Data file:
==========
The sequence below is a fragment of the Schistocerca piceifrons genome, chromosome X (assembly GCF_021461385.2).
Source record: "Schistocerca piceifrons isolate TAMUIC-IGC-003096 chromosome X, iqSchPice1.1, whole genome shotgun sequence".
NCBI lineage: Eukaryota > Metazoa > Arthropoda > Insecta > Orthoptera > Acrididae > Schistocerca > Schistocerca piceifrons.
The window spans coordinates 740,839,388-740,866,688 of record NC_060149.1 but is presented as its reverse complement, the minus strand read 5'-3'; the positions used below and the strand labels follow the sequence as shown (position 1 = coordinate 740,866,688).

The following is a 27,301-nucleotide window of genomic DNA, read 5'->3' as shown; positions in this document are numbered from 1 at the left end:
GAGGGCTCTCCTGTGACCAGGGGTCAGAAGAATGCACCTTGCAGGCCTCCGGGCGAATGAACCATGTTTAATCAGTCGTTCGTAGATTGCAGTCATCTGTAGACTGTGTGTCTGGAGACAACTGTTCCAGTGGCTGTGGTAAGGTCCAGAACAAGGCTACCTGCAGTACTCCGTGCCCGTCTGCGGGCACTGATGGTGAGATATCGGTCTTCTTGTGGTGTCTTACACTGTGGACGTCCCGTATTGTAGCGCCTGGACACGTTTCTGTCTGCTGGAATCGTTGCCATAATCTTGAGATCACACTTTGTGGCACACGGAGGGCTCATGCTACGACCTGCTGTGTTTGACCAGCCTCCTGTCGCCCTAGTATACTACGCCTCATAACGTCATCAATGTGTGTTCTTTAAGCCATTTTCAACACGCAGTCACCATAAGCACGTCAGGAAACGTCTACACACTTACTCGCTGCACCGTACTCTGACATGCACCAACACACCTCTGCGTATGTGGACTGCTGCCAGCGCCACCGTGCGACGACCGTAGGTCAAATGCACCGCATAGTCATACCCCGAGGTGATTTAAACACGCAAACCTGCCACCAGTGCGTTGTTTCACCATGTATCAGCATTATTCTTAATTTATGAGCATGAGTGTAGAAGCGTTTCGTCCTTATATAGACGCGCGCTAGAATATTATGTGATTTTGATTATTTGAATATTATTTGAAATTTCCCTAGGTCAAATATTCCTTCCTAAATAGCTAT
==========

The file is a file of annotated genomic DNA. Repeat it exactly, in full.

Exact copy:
The sequence below is a fragment of the Schistocerca piceifrons genome, chromosome X (assembly GCF_021461385.2).
Source record: "Schistocerca piceifrons isolate TAMUIC-IGC-003096 chromosome X, iqSchPice1.1, whole genome shotgun sequence".
NCBI lineage: Eukaryota > Metazoa > Arthropoda > Insecta > Orthoptera > Acrididae > Schistocerca > Schistocerca piceifrons.
The window spans coordinates 740,839,388-740,866,688 of record NC_060149.1 but is presented as its reverse complement, the minus strand read 5'-3'; the positions used below and the strand labels follow the sequence as shown (position 1 = coordinate 740,866,688).

The following is a 27,301-nucleotide window of genomic DNA, read 5'->3' as shown; positions in this document are numbered from 1 at the left end:
GAGGGCTCTCCTGTGACCAGGGGTCAGAAGAATGCACCTTGCAGGCCTCCGGGCGAATGAACCATGTTTAATCAGTCGTTCGTAGATTGCAGTCATCTGTAGACTGTGTGTCTGGAGACAACTGTTCCAGTGGCTGTGGTAAGGTCCAGAACAAGGCTACCTGCAGTACTCCGTGCCCGTCTGCGGGCACTGATGGTGAGATATCGGTCTTCTTGTGGTGTCTTACACTGTGGACGTCCCGTATTGTAGCGCCTGGACACGTTTCTGTCTGCTGGAATCGTTGCCATAATCTTGAGATCACACTTTGTGGCACACGGAGGGCTCATGCTACGACCTGCTGTGTTTGACCAGCCTCCTGTCGCCCTAGTATACTACGCCTCATAACGTCATCAATGTGTGTTCTTTAAGCCATTTTCAACACGCAGTCACCATAAGCACGTCAGGAAACGTCTACACACTTACTCGCTGCACCGTACTCTGACATGCACCAACACACCTCTGCGTATGTGGACTGCTGCCAGCGCCACCGTGCGACGACCGTAGGTCAAATGCACCGCATAGTCATACCCCGAGGTGATTTAAACACGCAAACCTGCCACCAGTGCGTTGTTTCACCATGTATCAGCATTATTCTTAATTTATGAGCATGAGTGTAGAAGCGTTTCGTCCTTATATAGACGCGCGCTAGAATATTATGTGATTTTGATTATTTGAATATTATTTGAAATTTCCCTAGGTCAAATATTCCTTCCTAAATAGCTAT